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steve pavlina, homer simpson and sanity.

Anyone with any interest in the blog as a tool for promoting inspiring essays of length and quality must eventually visit Steve Pavlina. Whether or not you agree with everything he says, you have to admit it’s lucidly argued, logical and sharp. The self-development game is full of similar information that constantly requires reformulating as times and situations change. Doing this with precision is what Steve Pavlina is good at.

But do you really want to be Frank Grimes?

Cast your mind way back to the 8th series of the Simpsons, when it was still genuinely funny. Homer makes an enemy at the plant- a new and keen employee called Frank Grimes. Frank takes work seriously and loathes the ineptitude and laziness of Homer. He resents the fact that Homer has a wife, a big house, three kids and seems genuinely happy whereas he rents a shoe box apartment and is friendless and undervalued. He tries to expose Homer by tricking him into entering a competition for kids. The idea being to show that Homer is just a kid. But Homer wins and nobody except Frank Grimes minds. In fact this last failure of the people of Springfield to see the hardworking value of Grimes drives him over the edge and he electrocutes himself whilst pretending to be as ‘stupid’ as Homer. Except he dies as a result.

If you can rent, buy or download this episode do so. There is more wisdom here than in any TV show I can remember. The way Homer negotiates with a crazy world without alienating people is brilliantly shown. And poor Frank Grimes, who has triumphed over incredible hardships to even get a job, is portrayed with merciless realism as the effective, hardworking, humorless dork that he is.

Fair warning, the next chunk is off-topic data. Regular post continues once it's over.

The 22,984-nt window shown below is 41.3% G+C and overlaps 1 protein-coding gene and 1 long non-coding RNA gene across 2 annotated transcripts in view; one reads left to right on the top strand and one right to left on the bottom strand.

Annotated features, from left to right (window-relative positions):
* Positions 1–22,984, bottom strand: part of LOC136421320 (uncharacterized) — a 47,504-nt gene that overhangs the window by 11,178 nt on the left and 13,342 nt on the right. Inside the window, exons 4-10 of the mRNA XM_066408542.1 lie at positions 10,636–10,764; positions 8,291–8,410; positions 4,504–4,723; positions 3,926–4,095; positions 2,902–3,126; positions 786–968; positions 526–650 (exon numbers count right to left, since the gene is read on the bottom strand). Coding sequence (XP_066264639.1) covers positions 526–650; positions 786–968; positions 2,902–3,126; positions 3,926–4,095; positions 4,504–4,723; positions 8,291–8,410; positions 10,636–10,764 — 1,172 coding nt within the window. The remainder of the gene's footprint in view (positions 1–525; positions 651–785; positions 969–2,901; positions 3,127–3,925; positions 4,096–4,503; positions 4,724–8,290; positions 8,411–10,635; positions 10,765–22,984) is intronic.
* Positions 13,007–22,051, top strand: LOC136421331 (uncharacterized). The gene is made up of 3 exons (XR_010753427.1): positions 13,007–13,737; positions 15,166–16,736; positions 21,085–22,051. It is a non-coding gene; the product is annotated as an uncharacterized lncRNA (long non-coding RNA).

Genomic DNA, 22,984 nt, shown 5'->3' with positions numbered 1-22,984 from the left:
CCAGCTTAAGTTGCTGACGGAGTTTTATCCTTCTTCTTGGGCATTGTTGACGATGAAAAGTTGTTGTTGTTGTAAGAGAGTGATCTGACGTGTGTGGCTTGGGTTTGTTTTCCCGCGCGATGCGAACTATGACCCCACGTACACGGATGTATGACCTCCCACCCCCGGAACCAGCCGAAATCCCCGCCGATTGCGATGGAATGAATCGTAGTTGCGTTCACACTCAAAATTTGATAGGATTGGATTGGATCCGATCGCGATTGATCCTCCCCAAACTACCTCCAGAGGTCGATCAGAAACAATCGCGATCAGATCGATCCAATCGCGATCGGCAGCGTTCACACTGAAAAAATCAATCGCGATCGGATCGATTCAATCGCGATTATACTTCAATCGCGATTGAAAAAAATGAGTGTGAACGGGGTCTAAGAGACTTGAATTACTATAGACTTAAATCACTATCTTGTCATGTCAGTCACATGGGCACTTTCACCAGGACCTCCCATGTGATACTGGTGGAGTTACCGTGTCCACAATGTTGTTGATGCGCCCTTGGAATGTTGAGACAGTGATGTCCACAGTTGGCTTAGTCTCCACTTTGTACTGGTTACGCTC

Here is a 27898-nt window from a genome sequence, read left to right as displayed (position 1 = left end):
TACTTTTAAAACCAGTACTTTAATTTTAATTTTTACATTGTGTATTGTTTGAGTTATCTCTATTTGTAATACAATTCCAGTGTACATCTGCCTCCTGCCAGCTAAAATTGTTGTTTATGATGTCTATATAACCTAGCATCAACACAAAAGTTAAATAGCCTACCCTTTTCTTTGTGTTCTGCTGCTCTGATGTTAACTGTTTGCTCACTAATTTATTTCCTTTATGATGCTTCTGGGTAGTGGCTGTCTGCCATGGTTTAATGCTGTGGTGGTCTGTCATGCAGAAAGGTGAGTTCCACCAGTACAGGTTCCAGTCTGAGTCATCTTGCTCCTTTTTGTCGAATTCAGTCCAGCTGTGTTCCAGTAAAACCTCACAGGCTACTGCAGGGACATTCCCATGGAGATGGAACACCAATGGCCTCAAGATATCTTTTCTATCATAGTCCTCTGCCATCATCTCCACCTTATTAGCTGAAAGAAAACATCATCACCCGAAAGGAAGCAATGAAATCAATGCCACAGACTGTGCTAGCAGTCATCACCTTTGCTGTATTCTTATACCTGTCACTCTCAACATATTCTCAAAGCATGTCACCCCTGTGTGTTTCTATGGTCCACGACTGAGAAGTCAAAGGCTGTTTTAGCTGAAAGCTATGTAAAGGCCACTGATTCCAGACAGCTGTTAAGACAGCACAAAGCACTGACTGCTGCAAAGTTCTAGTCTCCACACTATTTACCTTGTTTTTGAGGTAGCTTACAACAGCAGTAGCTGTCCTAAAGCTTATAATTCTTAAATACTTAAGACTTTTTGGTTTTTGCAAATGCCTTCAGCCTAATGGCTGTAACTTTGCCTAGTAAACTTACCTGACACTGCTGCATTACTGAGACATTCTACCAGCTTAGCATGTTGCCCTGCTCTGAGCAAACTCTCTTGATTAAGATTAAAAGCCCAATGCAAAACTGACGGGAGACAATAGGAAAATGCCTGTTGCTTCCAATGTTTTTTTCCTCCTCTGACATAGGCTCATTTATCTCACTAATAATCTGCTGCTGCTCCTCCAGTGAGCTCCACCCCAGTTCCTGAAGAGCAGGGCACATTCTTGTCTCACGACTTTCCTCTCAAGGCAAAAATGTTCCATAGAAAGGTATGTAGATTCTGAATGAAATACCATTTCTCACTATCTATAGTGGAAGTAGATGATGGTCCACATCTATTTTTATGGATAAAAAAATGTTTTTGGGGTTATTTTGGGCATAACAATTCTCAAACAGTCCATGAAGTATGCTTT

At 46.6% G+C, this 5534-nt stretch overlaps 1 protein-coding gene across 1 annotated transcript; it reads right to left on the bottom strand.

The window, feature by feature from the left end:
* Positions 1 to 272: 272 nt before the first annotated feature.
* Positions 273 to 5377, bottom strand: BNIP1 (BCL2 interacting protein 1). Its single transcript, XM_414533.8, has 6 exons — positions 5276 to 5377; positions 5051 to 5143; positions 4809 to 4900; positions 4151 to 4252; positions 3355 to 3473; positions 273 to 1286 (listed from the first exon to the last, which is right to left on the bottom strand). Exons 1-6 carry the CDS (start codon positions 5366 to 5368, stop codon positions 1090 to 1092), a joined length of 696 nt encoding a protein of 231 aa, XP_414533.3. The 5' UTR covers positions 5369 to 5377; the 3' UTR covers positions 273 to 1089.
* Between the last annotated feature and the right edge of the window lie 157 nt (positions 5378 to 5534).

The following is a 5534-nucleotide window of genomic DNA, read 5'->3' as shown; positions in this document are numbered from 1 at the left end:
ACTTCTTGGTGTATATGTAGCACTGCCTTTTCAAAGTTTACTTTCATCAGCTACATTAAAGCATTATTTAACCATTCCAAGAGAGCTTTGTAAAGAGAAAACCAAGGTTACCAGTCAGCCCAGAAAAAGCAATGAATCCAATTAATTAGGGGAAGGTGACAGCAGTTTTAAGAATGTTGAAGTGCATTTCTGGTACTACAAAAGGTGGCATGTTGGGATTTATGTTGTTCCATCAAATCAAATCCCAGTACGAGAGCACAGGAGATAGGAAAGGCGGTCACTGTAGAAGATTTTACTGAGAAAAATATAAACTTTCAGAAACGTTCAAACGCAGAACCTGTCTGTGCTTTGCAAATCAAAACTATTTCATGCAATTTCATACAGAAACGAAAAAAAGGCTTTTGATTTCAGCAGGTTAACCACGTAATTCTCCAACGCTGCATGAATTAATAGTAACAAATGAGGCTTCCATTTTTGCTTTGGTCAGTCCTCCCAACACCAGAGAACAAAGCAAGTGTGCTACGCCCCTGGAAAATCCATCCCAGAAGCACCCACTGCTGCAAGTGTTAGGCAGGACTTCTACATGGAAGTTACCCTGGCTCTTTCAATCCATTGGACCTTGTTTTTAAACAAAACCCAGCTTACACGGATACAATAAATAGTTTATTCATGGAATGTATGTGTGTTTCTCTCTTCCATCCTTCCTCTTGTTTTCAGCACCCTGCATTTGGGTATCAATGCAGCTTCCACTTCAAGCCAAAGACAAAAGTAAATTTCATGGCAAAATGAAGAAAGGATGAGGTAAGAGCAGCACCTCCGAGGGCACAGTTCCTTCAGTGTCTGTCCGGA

Attempts at self-development, personal improvement, outer achievement cannot depart too far from sanity. The advantage that the self-development coach has over the normal guy is that he only has to talk the talk, it’s sort of optional that he live it too. But normal people (unless they read self- help books for entertainment) want to live the advice they are taking on board- and if it tips you further away from sanity then it is not only useless it is worse than useless. It was pointed out to me by Tahir Shah recently how crazy it is to create a ‘hothouse kid’, a child who can perform brilliantly in front of adults, and, er, that’s it. The most precious and, maybe, dwindling quality out there is not brilliance but common or garden sanity. For every 160IQ genius who enters college two years early how many really sane people are there? The twentieth century has been a battleground for sanity on so many different levels from the artistic to the patriotic to the religious. And sanity has often not triumphed.